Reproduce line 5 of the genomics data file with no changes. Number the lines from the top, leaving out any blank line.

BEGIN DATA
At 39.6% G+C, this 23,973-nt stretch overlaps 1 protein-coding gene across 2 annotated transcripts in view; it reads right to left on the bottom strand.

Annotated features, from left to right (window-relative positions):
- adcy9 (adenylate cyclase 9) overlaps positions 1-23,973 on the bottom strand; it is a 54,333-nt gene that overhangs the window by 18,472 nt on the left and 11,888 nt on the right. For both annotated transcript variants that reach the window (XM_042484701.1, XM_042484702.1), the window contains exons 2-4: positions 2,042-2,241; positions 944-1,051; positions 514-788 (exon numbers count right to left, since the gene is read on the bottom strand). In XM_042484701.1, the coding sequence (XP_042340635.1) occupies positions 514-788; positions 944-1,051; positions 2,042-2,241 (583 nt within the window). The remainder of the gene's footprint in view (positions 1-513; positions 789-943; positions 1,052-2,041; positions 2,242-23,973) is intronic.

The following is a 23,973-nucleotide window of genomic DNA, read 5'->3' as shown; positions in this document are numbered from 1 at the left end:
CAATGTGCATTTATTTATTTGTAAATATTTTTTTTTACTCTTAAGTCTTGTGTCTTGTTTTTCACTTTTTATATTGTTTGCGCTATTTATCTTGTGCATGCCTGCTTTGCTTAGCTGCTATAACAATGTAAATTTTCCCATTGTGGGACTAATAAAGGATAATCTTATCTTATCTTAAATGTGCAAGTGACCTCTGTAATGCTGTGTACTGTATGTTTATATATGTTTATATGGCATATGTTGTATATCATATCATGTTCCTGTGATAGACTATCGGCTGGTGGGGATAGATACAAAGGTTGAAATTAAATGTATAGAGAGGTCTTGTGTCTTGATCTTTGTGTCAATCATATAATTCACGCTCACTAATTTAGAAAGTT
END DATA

CAATGTGCATTTATTTATTTGTAAATATTTTTTTTTACTCTTAAGTCTTGTGTCTTGTTTTTCACTTTTTATATTGTTTGCGCTATTTATCTTGTGCATGCCTGCTTTGCTTAGCTGCTATAACAATGTAAATTTTCCCATTGTGGGACTAATAAAGGATAATCTTATCTTATCTTAAATGTGCAAGTGACCTCTGTAATGCTGTGTACTGTATGTTTATATATGTTTATATGGCATATGTTGTATATCATATCATGTTCCTGTGATAGACTATCGGCTGGTGGGGATAGATACAAAGGTTGAAATTAAATGTATAGAGAGGTCTTGTGTCTTGATCTTTGTGTCAATCATATAATTCACGCTCACTAATTTAGAAAGTT